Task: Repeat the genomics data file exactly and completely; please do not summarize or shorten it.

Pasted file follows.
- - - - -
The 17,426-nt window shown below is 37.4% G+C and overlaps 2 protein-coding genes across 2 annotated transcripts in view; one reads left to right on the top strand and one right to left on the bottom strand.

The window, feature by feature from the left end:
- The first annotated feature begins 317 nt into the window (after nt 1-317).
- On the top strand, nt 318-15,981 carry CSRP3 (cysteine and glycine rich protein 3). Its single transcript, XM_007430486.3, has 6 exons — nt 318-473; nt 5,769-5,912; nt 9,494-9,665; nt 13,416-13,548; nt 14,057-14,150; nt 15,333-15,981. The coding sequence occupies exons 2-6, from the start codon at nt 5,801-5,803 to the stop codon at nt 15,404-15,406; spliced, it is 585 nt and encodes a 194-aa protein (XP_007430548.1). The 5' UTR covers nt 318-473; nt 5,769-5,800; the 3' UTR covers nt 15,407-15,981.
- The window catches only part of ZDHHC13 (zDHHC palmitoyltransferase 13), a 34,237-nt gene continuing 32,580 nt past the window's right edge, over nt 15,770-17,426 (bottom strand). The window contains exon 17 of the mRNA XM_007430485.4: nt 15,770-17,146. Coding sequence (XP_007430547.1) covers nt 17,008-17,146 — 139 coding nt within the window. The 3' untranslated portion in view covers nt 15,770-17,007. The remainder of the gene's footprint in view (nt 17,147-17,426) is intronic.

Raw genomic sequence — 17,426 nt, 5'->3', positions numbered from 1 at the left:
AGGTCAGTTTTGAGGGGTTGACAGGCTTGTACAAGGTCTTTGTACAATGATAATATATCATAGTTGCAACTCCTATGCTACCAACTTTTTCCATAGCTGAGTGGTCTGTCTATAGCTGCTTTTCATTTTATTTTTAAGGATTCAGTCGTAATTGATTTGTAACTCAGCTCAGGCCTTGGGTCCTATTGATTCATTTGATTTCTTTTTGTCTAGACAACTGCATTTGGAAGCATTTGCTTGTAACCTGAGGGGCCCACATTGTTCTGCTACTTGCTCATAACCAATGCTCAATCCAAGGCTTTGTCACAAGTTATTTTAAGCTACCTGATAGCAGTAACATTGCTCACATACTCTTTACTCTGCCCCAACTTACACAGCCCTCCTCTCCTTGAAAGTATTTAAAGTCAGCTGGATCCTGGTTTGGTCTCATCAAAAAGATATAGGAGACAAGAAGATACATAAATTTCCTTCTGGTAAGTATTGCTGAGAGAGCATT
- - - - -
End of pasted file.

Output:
The 17,426-nt window shown below is 37.4% G+C and overlaps 2 protein-coding genes across 2 annotated transcripts in view; one reads left to right on the top strand and one right to left on the bottom strand.

The window, feature by feature from the left end:
- The first annotated feature begins 317 nt into the window (after nt 1-317).
- On the top strand, nt 318-15,981 carry CSRP3 (cysteine and glycine rich protein 3). Its single transcript, XM_007430486.3, has 6 exons — nt 318-473; nt 5,769-5,912; nt 9,494-9,665; nt 13,416-13,548; nt 14,057-14,150; nt 15,333-15,981. The coding sequence occupies exons 2-6, from the start codon at nt 5,801-5,803 to the stop codon at nt 15,404-15,406; spliced, it is 585 nt and encodes a 194-aa protein (XP_007430548.1). The 5' UTR covers nt 318-473; nt 5,769-5,800; the 3' UTR covers nt 15,407-15,981.
- The window catches only part of ZDHHC13 (zDHHC palmitoyltransferase 13), a 34,237-nt gene continuing 32,580 nt past the window's right edge, over nt 15,770-17,426 (bottom strand). The window contains exon 17 of the mRNA XM_007430485.4: nt 15,770-17,146. Coding sequence (XP_007430547.1) covers nt 17,008-17,146 — 139 coding nt within the window. The 3' untranslated portion in view covers nt 15,770-17,007. The remainder of the gene's footprint in view (nt 17,147-17,426) is intronic.

Raw genomic sequence — 17,426 nt, 5'->3', positions numbered from 1 at the left:
AGGTCAGTTTTGAGGGGTTGACAGGCTTGTACAAGGTCTTTGTACAATGATAATATATCATAGTTGCAACTCCTATGCTACCAACTTTTTCCATAGCTGAGTGGTCTGTCTATAGCTGCTTTTCATTTTATTTTTAAGGATTCAGTCGTAATTGATTTGTAACTCAGCTCAGGCCTTGGGTCCTATTGATTCATTTGATTTCTTTTTGTCTAGACAACTGCATTTGGAAGCATTTGCTTGTAACCTGAGGGGCCCACATTGTTCTGCTACTTGCTCATAACCAATGCTCAATCCAAGGCTTTGTCACAAGTTATTTTAAGCTACCTGATAGCAGTAACATTGCTCACATACTCTTTACTCTGCCCCAACTTACACAGCCCTCCTCTCCTTGAAAGTATTTAAAGTCAGCTGGATCCTGGTTTGGTCTCATCAAAAAGATATAGGAGACAAGAAGATACATAAATTTCCTTCTGGTAAGTATTGCTGAGAGAGCATT